III. Arbitrator's Award Does Not Conflict with the MFA
The MFA establishes a procedure whereby local bar associations can adopt and sponsor systems for arbitrating fee disputes, subject to review by the Board of Governors of the State Bar. (Bus. & Prof.Code, § 6200, subd. (d).1 ) At all times relevant to this appeal, the San Francisco Bar Association, to which the parties' arbitration clause refers, had in place a procedure for arbitration of fee disputes pursuant to the MFA.
In November 1994, when the parties entered into their fee agreement, arbitration of disputes concerning fees and/or costs under the MFA scheme was voluntary for a client and mandatory for an attorney if commenced by the client. (§ 6200, subd. (c).)
Effective January 1, 1997, after execution of the parties' fee agreement but before appellant brought his action, the MFA was amended so that the voluntary aspect does not now apply if the client has agreed in writing to arbitration under the MFA of all disputes concerning fees and costs. (§ 6200, subd. (c), as amended by Stats.1996, ch. 1104, § 12.) The MFA was also amended so that even when the parties agree in writing to arbitrate fee disputes under the MFA, either party is entitled to a trial de novo after arbitration unless the parties agree in writing to be bound by the arbitrator's award “at any time after the dispute over fees, [and/or] costs has arisen.” (§ 6204, subd. (a), as amended by Stats.1996, ch. 1104, § 16.)
Under the language of MFA in 1994 when the parties executed their attorney/client fee agreement, as well as under its amended language, their arbitration clause seemingly conflicts with two protections afforded appellant as a client by the MFA. It requires him to submit fee disputes to arbitration, when the then-applicable statute made arbitration voluntary for the client. It also requires him to be bound by arbitration of as-yet unknown fee disputes, when a client cannot be so bound unless the client agrees to binding arbitration after the dispute arises.
Appellant asserts that these terms in the arbitration clause are illegal and in violation of the MFA's public policy. He reasons that as a consequence he should not have been compelled to arbitrate the fee dispute. Therefore, he reasons, the arbitrator exceeded his powers in issuing an award because the award violated appellant's rights under the MFA. Mindful of the facts of this case, we conclude otherwise. The arbitrator's decision cannot be deemed inconsistent with the protection of appellant's MFA rights because appellant never sought the protection of those rights. He effectively disclaimed those protections when he commenced a judicial action for affirmative relief against respondent.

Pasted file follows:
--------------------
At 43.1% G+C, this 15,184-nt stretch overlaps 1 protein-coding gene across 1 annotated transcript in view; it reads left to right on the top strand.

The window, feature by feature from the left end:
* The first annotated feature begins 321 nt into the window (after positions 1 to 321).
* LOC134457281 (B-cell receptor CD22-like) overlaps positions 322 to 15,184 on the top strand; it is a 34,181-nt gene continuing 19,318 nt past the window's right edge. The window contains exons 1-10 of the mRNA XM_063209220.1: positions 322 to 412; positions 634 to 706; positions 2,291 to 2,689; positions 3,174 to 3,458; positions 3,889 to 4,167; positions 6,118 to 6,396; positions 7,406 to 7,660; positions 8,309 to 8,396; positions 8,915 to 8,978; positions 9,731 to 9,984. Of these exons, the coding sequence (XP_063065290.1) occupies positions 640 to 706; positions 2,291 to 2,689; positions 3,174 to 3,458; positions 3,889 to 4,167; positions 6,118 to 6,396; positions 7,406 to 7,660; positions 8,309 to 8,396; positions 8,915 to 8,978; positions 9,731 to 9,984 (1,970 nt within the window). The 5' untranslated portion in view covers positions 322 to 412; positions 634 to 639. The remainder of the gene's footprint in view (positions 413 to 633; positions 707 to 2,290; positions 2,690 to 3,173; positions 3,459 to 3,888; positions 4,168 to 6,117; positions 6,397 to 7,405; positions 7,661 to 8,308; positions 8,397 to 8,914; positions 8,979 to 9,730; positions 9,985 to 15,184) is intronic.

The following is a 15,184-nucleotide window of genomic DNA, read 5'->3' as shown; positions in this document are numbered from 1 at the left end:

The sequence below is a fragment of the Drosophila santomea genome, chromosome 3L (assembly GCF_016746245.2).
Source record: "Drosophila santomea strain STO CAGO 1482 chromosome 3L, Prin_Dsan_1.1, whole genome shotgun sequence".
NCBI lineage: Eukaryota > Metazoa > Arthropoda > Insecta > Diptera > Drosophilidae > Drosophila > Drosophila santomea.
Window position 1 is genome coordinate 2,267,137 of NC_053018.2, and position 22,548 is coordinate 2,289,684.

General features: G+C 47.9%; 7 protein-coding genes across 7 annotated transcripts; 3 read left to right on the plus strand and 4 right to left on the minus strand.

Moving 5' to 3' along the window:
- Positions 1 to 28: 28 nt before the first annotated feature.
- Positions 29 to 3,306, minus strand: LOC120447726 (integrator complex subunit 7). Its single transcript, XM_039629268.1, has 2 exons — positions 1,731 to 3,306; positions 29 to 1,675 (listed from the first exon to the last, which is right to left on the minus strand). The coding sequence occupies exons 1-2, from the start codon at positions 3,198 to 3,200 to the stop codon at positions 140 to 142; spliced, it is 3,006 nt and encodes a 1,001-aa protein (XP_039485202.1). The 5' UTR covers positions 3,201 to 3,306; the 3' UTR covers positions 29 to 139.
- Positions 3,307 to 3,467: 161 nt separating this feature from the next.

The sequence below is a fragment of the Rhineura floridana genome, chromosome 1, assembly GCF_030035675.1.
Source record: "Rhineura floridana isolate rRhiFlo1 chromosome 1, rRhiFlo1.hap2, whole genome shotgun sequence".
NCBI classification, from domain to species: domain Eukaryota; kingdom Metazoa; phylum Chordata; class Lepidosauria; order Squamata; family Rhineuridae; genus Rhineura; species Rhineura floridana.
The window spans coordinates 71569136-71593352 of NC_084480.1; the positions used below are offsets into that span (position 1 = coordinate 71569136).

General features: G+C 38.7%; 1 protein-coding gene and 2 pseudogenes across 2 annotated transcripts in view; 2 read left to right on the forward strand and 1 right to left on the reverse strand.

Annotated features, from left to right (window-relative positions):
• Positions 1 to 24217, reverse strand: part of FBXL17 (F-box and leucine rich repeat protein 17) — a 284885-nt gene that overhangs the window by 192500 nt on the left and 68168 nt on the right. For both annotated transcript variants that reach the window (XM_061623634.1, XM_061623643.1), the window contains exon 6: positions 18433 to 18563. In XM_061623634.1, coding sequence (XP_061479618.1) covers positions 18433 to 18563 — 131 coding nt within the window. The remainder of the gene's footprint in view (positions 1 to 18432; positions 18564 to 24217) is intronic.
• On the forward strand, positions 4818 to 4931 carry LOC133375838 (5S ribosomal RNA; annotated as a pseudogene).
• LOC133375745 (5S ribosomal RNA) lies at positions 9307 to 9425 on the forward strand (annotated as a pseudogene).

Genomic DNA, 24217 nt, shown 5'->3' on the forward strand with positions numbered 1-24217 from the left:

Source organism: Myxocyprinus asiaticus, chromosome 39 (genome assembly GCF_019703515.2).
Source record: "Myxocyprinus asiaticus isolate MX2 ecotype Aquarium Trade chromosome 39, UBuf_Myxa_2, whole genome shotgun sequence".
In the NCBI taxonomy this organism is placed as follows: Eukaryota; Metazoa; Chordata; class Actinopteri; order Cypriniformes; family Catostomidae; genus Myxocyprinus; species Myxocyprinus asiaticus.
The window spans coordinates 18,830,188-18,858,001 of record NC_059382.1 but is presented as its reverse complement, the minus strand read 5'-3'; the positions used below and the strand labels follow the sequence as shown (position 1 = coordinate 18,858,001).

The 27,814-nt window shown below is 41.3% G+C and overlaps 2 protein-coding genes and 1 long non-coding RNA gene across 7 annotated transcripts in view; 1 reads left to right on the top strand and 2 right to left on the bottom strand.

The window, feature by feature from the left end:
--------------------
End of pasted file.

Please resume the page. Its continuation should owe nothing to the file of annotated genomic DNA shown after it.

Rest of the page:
There is no dispute that the MFA is designed to protect the rights of clients as consumers of legal services. It was proposed by the State Bar following the report of a special committee on resolution of fee disputes that found, inter alia, “(1) [T]here is a disparity in bargaining power in attorney fee matters which favors the attorney in dealings with infrequent consumers of legal services; (2) there is no effective civil remedy available to a client in many instances because of the prohibitive cost of hiring a second attorney; (3) a Bar sponsored procedure of arbitration would restore public confidence in the legal profession.” (Hargarten, Fine Tuning California's Mandatory Attorney Fee Arbitration Statute (1982) 16 U.S.F. L.Rev. 411, 415 (Hargarten); see also Manatt, Phelps, Rothenberg & Tunney v. Lawrence (1984) 151 Cal.App.3d 1165, 1174-1175, 199 Cal.Rptr. 246.) It was thus enacted with the intent “to provide an effective, expeditious, simple, low cost forum in which an attorney and a client may resolve a dispute over legal fees.” (Hargarten, supra, at p. 411, fn. omitted.)
Although arbitration under the MFA process is mandatory for an attorney if commenced by a client, it has always been intended as wholly voluntary for the client. (§ 6200, subd. (c), italics added.) The MFA only requires clients to submit fee disputes to the MFA process if they have agreed in writing to do so, and it nowhere contains “an explicit legislative expression of public policy” (See Moncharsh, supra, 3 Cal.4th at p. 32, 10 Cal.Rptr.2d 183, 832 P.2d 899) that it is the exclusive mechanism for resolution of fee disputes. Granting finality to the arbitrator's award is indeed consistent with the Legislature's strong support for private arbitration, as articulated in title 9 of the Code of Civil Procedure. (§ 1280 et seq.; Moncharsh, supra, at p. 32, 10 Cal.Rptr.2d 183, 832 P.2d 899.) We conclude that the challenged clause providing for binding arbitration is not violative of “an explicit legislative expression of public policy” and will not be invalidated on that ground.
Additionally, the legislative history of the MFA reflects that the MFA system was never intended to apply to malpractice actions brought by a client against an attorney. (See State Bar of California, News Release, Dec. 16, 1977; Assem. Com. on Judiciary, Digest of Sen. Bill No. 1351 (1977-1978 Reg. Sess.) June 8, 1978, p. 1; Sen. Ways & Means Com., Analysis of Sen. Bill No. 1351; Sen. Peter H. Behr, letter to Gov. Edmund G. Brown, Jr., re Sen. Bill No. 1351, Sept. 7, 1978.) Indeed, the “client would be deemed to have waived his right to arbitration if he files” an action based on malpractice. (Sen. Com. on Judiciary, Hist. of Sen. Bill No. 1351, as amended Feb. 13, 1978, italics in original; see also Hargarten, supra, 16 U.S.F. L.Rev. at p. 416.) Sections 6200, subdivision (b)(2) and 6201, subdivision (d) are manifestations of this legislative intent.2 (See also Juodakis v. Wolfrum (1986) 177 Cal.App.3d 587, 223 Cal.Rptr. 95.)